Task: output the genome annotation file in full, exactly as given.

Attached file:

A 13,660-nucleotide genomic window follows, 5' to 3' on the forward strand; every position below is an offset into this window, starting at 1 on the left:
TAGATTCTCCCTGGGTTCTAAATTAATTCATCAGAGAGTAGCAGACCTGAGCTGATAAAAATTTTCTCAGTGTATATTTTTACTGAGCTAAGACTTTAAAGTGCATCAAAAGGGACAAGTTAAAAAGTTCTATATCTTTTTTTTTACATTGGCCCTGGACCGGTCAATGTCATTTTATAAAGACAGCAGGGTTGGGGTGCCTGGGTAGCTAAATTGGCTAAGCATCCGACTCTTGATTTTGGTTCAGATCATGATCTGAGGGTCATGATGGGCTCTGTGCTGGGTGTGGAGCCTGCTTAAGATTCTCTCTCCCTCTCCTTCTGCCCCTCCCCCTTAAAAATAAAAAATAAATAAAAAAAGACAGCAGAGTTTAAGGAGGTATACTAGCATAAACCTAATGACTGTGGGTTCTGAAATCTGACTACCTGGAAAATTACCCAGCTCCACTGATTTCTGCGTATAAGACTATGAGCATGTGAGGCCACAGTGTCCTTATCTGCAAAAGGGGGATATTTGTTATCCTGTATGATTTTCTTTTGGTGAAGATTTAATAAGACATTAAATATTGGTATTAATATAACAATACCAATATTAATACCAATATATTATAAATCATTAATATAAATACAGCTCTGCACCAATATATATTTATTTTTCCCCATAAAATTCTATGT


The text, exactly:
A 13,660-nucleotide genomic window follows, 5' to 3' on the forward strand; every position below is an offset into this window, starting at 1 on the left:
TAGATTCTCCCTGGGTTCTAAATTAATTCATCAGAGAGTAGCAGACCTGAGCTGATAAAAATTTTCTCAGTGTATATTTTTACTGAGCTAAGACTTTAAAGTGCATCAAAAGGGACAAGTTAAAAAGTTCTATATCTTTTTTTTTACATTGGCCCTGGACCGGTCAATGTCATTTTATAAAGACAGCAGGGTTGGGGTGCCTGGGTAGCTAAATTGGCTAAGCATCCGACTCTTGATTTTGGTTCAGATCATGATCTGAGGGTCATGATGGGCTCTGTGCTGGGTGTGGAGCCTGCTTAAGATTCTCTCTCCCTCTCCTTCTGCCCCTCCCCCTTAAAAATAAAAAATAAATAAAAAAAGACAGCAGAGTTTAAGGAGGTATACTAGCATAAACCTAATGACTGTGGGTTCTGAAATCTGACTACCTGGAAAATTACCCAGCTCCACTGATTTCTGCGTATAAGACTATGAGCATGTGAGGCCACAGTGTCCTTATCTGCAAAAGGGGGATATTTGTTATCCTGTATGATTTTCTTTTGGTGAAGATTTAATAAGACATTAAATATTGGTATTAATATAACAATACCAATATTAATACCAATATATTATAAATCATTAATATAAATACAGCTCTGCACCAATATATATTTATTTTTCCCCATAAAATTCTATGT